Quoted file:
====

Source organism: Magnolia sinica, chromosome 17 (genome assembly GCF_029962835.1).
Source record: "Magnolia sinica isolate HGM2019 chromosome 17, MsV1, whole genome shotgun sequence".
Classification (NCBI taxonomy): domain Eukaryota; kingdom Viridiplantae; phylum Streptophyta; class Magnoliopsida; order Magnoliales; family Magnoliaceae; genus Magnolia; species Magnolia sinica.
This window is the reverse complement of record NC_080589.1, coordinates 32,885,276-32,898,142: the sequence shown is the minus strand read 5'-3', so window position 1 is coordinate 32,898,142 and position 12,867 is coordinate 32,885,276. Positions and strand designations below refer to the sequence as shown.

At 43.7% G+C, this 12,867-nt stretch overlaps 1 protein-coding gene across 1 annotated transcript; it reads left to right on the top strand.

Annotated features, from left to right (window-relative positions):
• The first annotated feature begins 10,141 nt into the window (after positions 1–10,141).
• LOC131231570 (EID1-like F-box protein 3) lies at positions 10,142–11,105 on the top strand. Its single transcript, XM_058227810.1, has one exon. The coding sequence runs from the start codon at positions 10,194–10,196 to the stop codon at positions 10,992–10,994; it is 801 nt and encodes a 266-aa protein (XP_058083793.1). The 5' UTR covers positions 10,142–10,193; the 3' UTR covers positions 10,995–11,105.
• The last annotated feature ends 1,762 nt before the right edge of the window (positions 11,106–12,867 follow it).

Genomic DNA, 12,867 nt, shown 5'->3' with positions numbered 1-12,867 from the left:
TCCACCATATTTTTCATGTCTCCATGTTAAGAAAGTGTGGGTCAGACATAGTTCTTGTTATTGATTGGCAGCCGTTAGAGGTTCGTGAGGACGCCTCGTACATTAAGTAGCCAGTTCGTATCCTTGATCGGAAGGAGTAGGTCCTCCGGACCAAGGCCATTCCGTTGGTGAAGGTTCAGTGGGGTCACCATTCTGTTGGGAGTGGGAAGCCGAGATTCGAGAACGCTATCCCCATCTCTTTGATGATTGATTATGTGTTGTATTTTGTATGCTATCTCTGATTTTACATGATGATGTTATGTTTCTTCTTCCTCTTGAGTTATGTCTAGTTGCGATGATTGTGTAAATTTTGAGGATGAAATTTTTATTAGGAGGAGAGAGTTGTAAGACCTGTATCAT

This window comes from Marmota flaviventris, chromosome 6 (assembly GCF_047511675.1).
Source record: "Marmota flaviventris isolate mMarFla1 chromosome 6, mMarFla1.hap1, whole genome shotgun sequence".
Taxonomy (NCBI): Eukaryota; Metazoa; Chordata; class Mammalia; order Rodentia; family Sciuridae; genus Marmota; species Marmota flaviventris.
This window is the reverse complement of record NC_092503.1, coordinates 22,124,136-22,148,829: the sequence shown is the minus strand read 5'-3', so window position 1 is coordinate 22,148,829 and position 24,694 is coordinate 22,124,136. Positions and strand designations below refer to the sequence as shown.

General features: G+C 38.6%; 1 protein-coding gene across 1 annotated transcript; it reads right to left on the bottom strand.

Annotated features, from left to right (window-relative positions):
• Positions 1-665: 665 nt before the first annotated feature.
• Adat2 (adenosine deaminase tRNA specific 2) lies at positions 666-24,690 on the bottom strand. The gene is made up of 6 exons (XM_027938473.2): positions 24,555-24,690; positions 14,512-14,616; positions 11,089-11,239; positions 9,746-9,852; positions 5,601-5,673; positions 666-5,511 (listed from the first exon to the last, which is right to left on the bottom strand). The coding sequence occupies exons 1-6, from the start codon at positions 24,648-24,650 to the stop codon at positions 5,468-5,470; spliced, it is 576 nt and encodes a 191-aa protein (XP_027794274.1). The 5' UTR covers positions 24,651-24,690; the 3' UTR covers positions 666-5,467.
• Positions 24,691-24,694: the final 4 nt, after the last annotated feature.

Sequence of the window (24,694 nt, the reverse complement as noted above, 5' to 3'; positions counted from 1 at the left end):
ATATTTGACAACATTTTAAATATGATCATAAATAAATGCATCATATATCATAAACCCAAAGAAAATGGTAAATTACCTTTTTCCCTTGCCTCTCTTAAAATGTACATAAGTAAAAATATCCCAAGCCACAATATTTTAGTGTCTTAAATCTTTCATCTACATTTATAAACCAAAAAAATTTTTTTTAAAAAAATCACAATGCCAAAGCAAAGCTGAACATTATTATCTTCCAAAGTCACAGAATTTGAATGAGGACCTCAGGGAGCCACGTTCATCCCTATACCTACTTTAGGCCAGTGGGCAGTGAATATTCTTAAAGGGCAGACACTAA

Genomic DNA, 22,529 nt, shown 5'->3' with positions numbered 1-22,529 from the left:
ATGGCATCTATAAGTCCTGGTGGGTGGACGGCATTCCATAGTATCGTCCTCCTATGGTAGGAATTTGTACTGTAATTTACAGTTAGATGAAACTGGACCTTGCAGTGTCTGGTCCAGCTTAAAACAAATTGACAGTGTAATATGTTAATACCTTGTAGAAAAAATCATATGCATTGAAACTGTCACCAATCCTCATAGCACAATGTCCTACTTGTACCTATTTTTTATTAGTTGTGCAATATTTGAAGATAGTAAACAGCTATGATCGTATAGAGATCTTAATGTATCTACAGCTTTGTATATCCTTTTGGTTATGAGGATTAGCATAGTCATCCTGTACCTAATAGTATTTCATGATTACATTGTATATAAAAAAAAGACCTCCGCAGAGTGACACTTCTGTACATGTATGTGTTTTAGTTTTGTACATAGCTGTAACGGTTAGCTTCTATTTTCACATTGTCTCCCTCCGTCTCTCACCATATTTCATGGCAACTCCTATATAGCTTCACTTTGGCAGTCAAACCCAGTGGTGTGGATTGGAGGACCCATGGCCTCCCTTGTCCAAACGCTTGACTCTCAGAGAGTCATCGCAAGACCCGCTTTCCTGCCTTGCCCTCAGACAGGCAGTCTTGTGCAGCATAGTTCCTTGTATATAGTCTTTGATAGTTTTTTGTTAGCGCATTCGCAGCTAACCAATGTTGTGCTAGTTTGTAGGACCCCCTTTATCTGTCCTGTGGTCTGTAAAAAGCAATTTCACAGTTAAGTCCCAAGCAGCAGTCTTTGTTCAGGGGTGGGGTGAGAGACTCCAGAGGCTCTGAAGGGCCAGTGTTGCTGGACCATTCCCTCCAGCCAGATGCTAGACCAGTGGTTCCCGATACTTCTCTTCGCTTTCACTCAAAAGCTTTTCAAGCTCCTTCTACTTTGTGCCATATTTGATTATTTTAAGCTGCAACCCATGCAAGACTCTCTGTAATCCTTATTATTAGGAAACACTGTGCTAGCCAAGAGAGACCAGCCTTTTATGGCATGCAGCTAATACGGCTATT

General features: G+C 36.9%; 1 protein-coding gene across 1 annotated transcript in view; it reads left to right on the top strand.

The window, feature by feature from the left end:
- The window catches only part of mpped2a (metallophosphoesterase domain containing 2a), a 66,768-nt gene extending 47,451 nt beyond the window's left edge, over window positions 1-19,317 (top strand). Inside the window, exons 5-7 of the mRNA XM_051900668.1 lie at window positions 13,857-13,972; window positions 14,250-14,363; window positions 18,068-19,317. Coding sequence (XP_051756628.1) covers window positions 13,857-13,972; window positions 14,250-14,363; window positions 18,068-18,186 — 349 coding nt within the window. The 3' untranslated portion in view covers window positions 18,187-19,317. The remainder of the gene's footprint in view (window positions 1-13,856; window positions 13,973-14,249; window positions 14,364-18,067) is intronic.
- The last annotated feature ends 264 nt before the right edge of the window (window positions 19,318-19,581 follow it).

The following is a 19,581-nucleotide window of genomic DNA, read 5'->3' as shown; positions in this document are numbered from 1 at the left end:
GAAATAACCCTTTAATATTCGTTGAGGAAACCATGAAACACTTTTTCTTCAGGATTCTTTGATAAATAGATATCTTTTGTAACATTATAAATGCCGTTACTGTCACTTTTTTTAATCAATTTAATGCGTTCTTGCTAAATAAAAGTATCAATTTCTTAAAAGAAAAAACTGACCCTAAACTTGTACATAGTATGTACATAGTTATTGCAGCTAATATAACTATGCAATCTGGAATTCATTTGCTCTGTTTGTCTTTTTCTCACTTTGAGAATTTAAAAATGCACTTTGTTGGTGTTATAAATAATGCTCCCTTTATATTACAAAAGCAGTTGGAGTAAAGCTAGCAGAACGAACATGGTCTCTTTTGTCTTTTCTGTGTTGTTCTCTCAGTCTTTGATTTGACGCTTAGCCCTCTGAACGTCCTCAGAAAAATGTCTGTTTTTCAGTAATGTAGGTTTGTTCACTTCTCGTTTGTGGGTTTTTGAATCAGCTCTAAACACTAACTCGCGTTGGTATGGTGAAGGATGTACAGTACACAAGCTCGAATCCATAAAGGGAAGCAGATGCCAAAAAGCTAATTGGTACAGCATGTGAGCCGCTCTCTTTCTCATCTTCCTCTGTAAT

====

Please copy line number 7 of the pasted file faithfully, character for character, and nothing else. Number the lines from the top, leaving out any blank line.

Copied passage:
• The first annotated feature begins 10,141 nt into the window (after positions 1–10,141).